As network speeds increase, the means to support these speeds change. For example, when multimode fiber speeds increased from 10Gbps to 40Gpbs, the SFP+ transceiver had to be upgraded to the QSFP+ transceiver. In addition, the cabling required also changed: the LC fiber cables that worked with SFP+ SR transceivers no longer work with QSFP+SR4 that need MTP/MPO cabling. To a customer looking to upgrade their network, this upgrade to 40G meant an entire rip-and-replace of their multimode cabling.
To avoid these expensive cabling upgrades, a means to get 40Gbps throughput across existing LC cabling was developed: Bidirectional (BiDi) transceivers.
By using two different wavelengths, each strand of fiber in a LC cable was able to both send and receive traffic at a rate of 20Gbps. While equipment upgrades that supported open QSFP+ cages and new BiDi transceivers were still required, existing cabling infrastructure could be used.
If you’re still at 10Gbps speeds within your network today, BiDi is a potential means to move to, but other upgrade methods that make use of existing infrastructure can also be considered.
Transceivers that use Short Wavelength Division Multiplexing (SWDM) make use of four wavelengths at once. Instead of having each strand of fiber both sending and receiving traffic, the four wavelengths are unidirectional, either transmitting or receiving traffic.
Each wavelength transmits at either 10Gbps or 25Gbps, allowing for 40 to 100 Gbps speeds. The networking appliances will still need QSFP+ transceivers, but the existing LC cabling can again be left in place.
SFP28 - 25 Gbps:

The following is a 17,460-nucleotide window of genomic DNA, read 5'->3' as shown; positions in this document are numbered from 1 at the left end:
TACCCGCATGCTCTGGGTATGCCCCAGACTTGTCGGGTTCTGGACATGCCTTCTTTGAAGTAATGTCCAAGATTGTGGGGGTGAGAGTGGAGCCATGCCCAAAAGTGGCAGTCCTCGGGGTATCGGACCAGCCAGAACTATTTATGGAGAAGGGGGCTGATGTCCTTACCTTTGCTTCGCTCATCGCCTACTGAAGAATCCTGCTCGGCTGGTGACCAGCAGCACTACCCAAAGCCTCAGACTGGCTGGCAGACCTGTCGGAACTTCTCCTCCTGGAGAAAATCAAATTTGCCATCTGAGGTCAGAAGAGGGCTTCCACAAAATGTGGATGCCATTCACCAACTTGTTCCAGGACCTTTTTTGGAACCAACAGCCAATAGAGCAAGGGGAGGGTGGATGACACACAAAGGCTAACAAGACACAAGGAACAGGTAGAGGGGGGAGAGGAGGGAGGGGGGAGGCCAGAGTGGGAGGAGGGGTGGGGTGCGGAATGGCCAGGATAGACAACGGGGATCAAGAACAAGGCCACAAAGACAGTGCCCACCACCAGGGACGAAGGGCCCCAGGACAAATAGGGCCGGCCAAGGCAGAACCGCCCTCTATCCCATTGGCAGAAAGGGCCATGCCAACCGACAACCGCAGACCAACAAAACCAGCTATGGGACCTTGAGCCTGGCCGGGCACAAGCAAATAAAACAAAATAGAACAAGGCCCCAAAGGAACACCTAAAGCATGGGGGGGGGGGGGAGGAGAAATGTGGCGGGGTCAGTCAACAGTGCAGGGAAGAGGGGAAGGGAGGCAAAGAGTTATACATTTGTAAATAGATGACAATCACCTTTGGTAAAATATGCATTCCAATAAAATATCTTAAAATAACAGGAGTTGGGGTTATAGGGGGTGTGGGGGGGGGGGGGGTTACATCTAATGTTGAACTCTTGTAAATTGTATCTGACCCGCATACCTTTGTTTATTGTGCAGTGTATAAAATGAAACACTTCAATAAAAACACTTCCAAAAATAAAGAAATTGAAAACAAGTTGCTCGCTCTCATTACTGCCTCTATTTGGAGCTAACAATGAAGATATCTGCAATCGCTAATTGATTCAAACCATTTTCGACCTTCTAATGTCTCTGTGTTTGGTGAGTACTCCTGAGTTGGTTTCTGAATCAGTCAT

In a lot of cases, the jump to 40Gbps may be completely overkill for the needs of the network. Instead, 25 Gbps using SFP28 transceivers could be a much better fit for a customer. Contrary to BiDi and SWDM, SFP28 uses the SFP+ form factor instead of the QSFP+, allowing it to fit in the considerably smaller SFP+ cage. Now this doesn’t mean you can shove an SFP28 transceiver into an SFP+ cage and expect 25Gbps. The appropriate networking devices would need to be purchased that support SFP28 ports, but the good news is you will often get much high port density of SFP28 than you will with the QSFP+ form factor.
Even though 25 Gbps is slower than 40Gbps, SFP28 does provide other benefits in addition to density: backwards compatibility. The SFP28 can connect to existing 10Gbps SFP+SR transceivers by throttling itself down to the 10Gbps line rate.
Making use of existing cabling infrastructure can save considerable amounts of money and installation costs, but putting higher speeds over older cabling does come at a cost: distance. Moving to higher speeds in this manner will work perfectly when devices are close together, but may experience issues when trying to link over 100 meters. The quality of the fiber cable in place will determine how far these links will be able to go. OM3 will be supported but will offer the shortest link distances. As speeds continue to increase, an upgrade to OM4 or the latest OM5 may eventually be required.
[Want to learn more about the different connectivity options? Download our whitepaper: Network Connectivity: Basics and Beyond to gain an understanding of the different fiber and copper connectivity options and the considerations to weigh for each.]